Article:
You’ve heard it before – “Just think positive thoughts.” When there is a lot going on and stress is high, it’s easy to feel overwhelmed. One common message is to be watchful of negative thinking, and to think positive thoughts instead to experience stress relief.
This is a complicated message, and can cause confusion. When stress is high, chronic, or close to out of control, it’s true that negative thinking can play a part. It can be difficult not to worry (a kind of negative thinking, after all), and shifting into positive thinking can be a challenge.
However, simply striving to move into constant positive thinking instead rarely works. In fact, I would say that when stress is high, chronic, and of the negative, grinding variety, just shifting into positive thinking can never work for long as a stress relief method.
Why is that? Is it a lack of willpower or discipline? I hear some people criticize themselves, feeling like failures because they have not been able to keep up the positive thinking. They soon found themselves back in negativity and more stress.
One challenge is that thinking itself, whether so-called positive or so-called negative, can intensify the experience of feeling “stressed out.” Focusing on thinking and tinkering with that without looking any further isn’t enough. It’s important to pay attention to the emotions in the mix, not just the thoughts. Emotions are the body-mind’s way of giving us information about our lived experience – that’s the emotions’ job.
However, when emotions are strong, or when some emotions are not welcomed or allowed when we are growing up, we may learn to push those emotions away. Actually, it’s a kind of pushing down, back into the body. Pushing emotions down instead of feeling them can become a habit. In general, we modern human beings have become very good at not feeling a full range of emotions, especially the more vulnerable ones. We’re pretty good at distracting from them, or masking them with food, alcohol or drugs. Another common pattern is to rely on one strong emotion, like anger or tearful sadness, and keep the rest of the emotions at bay with that. There is a wide variety of methods for not feeling emotions – including drowning them out with lots of thinking. Staying up in the mind, keeping a narrative going that is full of opinions and judgments, or facts, or stories of some kind – these, too, can keep emotions from being felt and known.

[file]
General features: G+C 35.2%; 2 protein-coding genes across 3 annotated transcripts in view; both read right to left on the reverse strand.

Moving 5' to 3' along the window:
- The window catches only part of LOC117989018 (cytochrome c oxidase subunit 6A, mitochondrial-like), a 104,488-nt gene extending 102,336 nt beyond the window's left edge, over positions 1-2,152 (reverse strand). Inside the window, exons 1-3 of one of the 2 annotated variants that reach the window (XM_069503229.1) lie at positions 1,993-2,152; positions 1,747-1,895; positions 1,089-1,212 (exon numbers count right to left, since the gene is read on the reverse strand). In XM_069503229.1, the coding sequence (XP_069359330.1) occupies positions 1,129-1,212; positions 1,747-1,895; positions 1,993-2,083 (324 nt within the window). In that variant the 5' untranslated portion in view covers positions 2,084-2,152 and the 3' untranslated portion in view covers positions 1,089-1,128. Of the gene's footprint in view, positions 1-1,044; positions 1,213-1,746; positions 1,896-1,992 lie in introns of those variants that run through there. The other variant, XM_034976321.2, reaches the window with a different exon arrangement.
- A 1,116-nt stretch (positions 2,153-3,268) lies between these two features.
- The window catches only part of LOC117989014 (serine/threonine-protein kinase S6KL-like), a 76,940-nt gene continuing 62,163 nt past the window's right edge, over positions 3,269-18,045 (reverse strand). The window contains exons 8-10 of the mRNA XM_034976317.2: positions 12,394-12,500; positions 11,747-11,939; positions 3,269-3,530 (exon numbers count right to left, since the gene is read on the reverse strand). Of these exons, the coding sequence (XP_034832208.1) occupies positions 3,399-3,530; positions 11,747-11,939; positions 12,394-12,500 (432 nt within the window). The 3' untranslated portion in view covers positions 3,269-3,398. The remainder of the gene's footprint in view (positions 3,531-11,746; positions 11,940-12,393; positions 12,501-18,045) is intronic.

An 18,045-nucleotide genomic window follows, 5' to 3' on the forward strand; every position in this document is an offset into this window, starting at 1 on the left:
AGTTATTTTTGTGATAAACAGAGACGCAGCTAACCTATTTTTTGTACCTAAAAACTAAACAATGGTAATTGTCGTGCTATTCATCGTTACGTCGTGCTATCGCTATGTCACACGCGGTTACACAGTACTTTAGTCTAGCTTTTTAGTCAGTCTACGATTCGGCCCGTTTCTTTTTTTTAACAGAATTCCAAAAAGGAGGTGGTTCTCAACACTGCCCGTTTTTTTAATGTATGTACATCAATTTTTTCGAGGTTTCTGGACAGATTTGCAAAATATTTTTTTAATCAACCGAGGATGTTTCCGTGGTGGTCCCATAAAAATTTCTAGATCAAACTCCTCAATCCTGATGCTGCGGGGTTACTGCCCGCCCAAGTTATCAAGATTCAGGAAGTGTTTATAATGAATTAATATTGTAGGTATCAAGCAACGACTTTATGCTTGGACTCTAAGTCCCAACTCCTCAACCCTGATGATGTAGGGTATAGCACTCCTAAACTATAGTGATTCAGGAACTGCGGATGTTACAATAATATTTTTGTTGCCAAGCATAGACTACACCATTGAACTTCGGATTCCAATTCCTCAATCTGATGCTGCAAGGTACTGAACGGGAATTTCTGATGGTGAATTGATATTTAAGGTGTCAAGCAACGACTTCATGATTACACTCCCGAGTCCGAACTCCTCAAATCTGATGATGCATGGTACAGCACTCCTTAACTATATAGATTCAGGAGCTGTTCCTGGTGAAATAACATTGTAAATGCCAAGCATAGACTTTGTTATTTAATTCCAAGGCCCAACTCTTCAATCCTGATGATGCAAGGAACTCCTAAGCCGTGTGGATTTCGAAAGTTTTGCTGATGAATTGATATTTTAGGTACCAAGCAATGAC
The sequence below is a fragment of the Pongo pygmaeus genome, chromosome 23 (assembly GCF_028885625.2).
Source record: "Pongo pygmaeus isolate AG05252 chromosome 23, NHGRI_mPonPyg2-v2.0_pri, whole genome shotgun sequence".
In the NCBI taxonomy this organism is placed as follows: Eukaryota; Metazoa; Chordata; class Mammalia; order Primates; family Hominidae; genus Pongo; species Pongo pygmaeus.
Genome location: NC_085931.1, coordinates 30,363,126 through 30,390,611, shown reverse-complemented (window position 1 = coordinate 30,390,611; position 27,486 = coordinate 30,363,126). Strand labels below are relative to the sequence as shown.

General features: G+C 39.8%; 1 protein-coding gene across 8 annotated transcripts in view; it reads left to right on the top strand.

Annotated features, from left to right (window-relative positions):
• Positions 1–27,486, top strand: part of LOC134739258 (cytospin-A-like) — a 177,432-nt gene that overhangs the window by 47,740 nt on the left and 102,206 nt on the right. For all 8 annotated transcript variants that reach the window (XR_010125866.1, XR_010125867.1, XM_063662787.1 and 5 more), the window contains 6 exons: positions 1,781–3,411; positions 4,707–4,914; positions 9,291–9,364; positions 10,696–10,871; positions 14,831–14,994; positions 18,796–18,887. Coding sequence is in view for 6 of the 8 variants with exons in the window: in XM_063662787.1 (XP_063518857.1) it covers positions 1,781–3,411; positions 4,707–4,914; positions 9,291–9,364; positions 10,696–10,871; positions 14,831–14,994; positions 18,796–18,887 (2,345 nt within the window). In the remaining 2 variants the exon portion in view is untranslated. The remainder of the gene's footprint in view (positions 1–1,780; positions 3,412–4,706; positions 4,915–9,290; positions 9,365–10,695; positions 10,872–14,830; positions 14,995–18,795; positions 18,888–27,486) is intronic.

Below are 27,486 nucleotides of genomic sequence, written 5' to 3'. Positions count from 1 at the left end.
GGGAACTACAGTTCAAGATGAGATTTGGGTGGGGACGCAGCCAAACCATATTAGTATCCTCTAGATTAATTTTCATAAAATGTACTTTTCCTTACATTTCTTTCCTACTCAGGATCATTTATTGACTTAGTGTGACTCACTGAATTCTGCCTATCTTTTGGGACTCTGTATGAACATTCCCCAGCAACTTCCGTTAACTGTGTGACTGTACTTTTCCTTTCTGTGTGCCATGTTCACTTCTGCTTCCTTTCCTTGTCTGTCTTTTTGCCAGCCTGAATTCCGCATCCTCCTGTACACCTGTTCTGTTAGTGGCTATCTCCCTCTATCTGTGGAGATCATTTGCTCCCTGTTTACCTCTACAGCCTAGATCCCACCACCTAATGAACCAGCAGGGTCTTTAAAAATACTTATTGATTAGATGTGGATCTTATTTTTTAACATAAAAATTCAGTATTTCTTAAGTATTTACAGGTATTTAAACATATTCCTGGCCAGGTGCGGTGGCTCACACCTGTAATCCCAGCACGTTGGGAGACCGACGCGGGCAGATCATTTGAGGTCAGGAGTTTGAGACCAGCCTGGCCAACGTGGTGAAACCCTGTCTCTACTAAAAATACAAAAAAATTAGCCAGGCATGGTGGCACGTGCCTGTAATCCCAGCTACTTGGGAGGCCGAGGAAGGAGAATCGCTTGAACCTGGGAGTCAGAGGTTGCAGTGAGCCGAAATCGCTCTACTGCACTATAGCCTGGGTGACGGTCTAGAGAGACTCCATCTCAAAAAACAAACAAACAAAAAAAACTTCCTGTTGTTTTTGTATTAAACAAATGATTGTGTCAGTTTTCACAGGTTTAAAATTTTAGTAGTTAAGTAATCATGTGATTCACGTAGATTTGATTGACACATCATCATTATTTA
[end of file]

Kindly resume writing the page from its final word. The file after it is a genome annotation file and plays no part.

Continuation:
So substituting positive thinking for negative thinking isn’t likely to work very well, IF there is no attention paid to the emotions underneath. But with attention on the feelings that are present about the stress or challenges, there is a greater chance for actual stress relief. Emotions can signal what we need or want in the moment. When we turn our attention toward emotions instead of pushing them away or distracting from them, we connect better with what we want or need. When combined with a more positive approach to thinking and self talk, then stress relief and other positive shifts can occur. You just can’t rely on positive thinking alone to get you there.